Dominican Republic: Remittances Showing Strong Rebound Despite COVID-19

By Gerelyn Terzo*

Tower and Auditorium of the Central Bank of the Dominican Republic/ Rafael Calventi/ Wikimedia Commons/ Creative Commons License

The Dominican Republic’s economy has not escaped the slowdown caused by coronavirus, but one of its most important engines of growth – remittances from expatriates – has shown a strong resurgence in recent months.

  • The DR’s economy has been on a rollercoaster since the onset of the pandemic. The World Bank projects it contracted 4.3 percent in 2020, with the fallout continuing to reverberate throughout the country this year and next. This comes after decades of expansion, including annual growth of 6.1 percent between 2015 and 2019. Much of the country’s growth for decades has been fueled by personal remittances, hovering around 8.3 percent of GDP as of 2019.

Remittances plummeted more than 20 percent in March 2020, when the shock of the pandemic first hit, but they rebounded soon after, and a broader turnaround in the second half of 2020 appears to be helping the Dominican Republic toward a course of recovery. Families depend on funds from family members abroad for consumption, savings and investing.

  • By May, money transfers into the country from the United States rebounded nearly 18 percent, thanks to a Dominican diaspora that sent approximately $638.7 million home to their families. That was close to double the amount sent the previous month. Remittances have shown particularly strong growth since July, when transfers surpassed $827 million, 29.3 percent over July 2019.
  • Since then, the Dominican migrant community has not disappointed – more than compensating for the dip in remittances during the early COVID period. The Central Bank announced in December that “the flow of foreign currency continues to improve.” It pointed to a 27 percent year-on-year increase in remittances in November 2020, when they reached $707.5 million. For the January-November 2020 period, remittances climbed to nearly $7.4 billion compared to roughly $7.1 billion for all of 2019.
  • Nearly 85 percent of the flows over the past eight months originated from the diaspora in the United States, where unemployment among Latinos dropped about a half percent per month in late 2020. Other major sources are Spain and Italy, where Dominican migrants number 158,000 and 43,000, respectively.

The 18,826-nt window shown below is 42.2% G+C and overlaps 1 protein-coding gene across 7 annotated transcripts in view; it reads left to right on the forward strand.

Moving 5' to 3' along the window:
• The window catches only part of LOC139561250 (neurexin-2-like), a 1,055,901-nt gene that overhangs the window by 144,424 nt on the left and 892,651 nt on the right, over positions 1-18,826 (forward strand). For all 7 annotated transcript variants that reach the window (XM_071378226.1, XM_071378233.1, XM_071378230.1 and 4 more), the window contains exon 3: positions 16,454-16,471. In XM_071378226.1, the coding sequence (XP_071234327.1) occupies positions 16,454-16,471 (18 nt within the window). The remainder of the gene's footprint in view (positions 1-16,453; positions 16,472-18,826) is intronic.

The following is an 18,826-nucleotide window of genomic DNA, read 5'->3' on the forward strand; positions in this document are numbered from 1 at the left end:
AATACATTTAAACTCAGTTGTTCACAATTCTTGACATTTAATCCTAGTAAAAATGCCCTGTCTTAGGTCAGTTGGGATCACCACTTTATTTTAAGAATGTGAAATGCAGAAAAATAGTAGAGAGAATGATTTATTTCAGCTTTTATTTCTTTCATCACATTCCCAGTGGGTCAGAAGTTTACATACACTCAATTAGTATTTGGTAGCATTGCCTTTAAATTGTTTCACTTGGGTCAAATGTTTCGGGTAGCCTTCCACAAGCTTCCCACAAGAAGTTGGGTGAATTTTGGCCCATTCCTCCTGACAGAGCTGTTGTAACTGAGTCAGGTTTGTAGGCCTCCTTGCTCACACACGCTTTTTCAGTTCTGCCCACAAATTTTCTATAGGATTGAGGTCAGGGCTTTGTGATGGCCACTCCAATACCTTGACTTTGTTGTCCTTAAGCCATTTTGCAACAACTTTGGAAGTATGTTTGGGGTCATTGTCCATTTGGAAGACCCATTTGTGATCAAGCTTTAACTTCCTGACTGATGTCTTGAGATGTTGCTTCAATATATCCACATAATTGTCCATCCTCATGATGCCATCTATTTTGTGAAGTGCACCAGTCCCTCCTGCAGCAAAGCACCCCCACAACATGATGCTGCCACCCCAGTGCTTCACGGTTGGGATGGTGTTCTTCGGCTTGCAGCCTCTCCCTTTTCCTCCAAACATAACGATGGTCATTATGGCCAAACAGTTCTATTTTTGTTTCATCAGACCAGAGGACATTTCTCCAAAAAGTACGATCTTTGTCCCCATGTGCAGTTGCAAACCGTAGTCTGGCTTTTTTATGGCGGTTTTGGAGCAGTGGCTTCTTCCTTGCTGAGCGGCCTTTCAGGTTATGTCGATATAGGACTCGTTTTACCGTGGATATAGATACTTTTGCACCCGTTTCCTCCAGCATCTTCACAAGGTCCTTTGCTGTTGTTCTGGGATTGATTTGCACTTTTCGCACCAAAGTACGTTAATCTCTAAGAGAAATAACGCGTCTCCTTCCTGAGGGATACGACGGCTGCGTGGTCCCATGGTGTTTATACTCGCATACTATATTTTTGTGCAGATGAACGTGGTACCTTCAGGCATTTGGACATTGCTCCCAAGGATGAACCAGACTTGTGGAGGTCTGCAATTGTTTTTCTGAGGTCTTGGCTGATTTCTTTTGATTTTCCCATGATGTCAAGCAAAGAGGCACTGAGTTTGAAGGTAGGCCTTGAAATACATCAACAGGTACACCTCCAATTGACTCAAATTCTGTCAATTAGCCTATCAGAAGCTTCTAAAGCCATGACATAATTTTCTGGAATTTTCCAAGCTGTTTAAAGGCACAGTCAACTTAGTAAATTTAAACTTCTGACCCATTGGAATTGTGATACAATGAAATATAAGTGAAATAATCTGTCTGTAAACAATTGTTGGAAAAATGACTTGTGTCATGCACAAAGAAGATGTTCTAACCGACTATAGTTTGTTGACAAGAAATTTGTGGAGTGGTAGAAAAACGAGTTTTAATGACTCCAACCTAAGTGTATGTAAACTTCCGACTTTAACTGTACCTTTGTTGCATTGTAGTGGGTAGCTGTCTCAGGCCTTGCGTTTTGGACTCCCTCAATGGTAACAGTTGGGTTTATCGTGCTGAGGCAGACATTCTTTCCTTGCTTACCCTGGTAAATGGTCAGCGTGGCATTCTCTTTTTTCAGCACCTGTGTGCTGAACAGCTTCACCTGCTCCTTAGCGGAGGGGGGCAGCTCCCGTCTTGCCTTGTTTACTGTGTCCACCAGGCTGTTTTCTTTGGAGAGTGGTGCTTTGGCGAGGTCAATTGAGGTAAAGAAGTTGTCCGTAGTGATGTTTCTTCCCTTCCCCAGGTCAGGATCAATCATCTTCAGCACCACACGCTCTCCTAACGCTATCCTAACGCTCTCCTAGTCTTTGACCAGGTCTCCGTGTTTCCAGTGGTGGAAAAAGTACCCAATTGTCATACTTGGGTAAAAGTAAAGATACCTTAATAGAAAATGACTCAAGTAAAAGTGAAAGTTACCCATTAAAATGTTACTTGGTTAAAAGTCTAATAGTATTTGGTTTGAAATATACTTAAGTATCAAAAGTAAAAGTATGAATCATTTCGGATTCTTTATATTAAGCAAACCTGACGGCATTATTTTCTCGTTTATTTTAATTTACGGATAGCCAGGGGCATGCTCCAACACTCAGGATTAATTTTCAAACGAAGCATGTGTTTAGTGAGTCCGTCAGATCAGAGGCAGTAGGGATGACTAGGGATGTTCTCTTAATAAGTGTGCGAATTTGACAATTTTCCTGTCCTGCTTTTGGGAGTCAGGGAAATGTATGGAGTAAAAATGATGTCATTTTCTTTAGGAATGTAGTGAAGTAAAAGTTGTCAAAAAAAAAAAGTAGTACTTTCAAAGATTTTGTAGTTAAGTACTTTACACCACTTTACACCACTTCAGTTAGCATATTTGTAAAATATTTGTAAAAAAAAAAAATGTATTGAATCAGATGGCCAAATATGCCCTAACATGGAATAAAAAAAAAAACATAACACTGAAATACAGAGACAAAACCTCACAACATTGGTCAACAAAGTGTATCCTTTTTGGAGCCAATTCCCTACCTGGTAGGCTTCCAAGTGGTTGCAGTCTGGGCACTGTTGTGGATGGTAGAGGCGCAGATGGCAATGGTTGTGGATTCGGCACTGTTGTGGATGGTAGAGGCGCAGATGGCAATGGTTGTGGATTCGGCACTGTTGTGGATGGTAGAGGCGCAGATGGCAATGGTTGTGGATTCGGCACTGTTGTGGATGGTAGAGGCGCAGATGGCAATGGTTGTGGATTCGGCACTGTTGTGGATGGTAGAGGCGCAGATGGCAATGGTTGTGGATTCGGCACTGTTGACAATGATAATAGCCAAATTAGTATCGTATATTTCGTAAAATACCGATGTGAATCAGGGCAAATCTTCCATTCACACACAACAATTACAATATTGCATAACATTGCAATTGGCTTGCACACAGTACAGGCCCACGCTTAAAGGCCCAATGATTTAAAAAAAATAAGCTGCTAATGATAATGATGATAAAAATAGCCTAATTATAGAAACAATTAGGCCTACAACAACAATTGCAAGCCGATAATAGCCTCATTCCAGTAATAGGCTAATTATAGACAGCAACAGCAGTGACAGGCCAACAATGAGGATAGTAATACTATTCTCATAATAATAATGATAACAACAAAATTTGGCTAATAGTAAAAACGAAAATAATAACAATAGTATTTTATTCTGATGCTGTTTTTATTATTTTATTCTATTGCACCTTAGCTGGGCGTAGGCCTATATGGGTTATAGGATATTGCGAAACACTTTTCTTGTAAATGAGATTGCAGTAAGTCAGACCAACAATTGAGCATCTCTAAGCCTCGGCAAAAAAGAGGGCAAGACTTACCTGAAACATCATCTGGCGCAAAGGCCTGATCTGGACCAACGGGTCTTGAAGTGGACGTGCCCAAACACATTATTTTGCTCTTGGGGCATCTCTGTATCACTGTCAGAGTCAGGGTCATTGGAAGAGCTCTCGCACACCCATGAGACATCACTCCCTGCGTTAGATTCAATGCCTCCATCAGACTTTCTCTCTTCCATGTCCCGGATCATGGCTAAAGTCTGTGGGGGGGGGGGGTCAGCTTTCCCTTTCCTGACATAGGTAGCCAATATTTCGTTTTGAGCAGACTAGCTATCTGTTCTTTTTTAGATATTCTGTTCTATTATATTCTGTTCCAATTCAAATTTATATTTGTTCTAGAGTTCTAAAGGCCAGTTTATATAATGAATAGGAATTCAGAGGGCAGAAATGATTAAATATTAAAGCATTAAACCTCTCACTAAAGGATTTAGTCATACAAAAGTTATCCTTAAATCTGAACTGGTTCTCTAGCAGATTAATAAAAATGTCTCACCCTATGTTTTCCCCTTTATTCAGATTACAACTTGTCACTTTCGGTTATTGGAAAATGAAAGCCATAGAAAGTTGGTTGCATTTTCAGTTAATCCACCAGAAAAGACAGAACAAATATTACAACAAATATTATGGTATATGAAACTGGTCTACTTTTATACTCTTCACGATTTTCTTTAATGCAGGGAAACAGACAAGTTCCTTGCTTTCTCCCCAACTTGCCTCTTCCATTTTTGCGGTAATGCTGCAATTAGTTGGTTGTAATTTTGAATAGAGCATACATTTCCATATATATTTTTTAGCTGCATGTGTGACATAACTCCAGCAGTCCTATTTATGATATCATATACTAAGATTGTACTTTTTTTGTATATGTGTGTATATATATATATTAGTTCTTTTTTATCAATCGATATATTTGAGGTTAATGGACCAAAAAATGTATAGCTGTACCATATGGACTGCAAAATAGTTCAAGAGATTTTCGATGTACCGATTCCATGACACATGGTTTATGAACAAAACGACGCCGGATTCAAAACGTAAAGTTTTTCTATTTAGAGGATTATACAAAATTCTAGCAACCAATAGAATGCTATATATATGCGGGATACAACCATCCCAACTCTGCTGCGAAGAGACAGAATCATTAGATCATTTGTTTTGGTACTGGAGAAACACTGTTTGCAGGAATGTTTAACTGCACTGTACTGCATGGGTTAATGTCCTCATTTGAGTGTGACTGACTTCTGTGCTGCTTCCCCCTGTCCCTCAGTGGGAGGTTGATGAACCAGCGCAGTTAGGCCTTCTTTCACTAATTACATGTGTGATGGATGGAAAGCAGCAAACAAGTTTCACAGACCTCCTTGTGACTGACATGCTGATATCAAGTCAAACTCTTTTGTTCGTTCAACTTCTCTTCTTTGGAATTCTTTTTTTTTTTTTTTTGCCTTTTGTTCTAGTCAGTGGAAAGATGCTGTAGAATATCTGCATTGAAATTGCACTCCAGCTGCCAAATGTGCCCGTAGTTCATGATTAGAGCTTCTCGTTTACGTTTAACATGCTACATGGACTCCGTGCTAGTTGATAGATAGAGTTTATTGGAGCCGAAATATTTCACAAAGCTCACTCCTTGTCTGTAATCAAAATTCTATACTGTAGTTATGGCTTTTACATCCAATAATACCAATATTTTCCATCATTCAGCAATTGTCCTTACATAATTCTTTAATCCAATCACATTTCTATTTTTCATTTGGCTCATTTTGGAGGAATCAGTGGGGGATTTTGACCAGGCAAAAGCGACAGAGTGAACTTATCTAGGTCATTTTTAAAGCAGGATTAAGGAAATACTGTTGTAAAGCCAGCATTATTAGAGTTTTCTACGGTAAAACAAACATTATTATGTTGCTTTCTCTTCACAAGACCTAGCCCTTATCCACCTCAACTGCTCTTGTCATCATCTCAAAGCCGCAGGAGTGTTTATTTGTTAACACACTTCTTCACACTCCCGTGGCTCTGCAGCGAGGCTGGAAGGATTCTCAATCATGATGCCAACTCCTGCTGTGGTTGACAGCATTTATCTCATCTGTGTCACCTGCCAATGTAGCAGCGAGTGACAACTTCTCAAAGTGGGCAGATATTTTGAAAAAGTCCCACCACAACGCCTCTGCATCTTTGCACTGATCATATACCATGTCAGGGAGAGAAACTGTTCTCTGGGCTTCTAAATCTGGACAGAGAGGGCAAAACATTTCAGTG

Lockdowns and travel bans have ravaged the tourism industry, which customarily accounts for another 7‑8 percent of GPD. The number of visitors in November was one quarter that of the same month a year ago – making remittances an even more important input for the DR economy. Migrants living in the United States are likely working jobs that are considered essential during COVID in sectors of the economy such as healthcare. Regardless of how tough times get abroad, moreover, migrants from the Caribbean and Central America know that conditions are likely to be even more difficult back home – and these expatriates are more prone to sacrificing meals for themselves to ensure families back home can survive. A Santo Domingo local on social media suggested constructing a statue – similar to one in San Salvador in honor of Salvadoran expatriates – to honor the Dominican diaspora, who “against all odds” got the money through. The trajectory of COVID is still unknowable, but migrants’ commitment to helping family back home is already clear.

February 18, 2021

* Gerelyn Terzo is an analyst and writer on remittance flows and cryptocurrencies. This article is adapted from one she wrote for Sharemoney.

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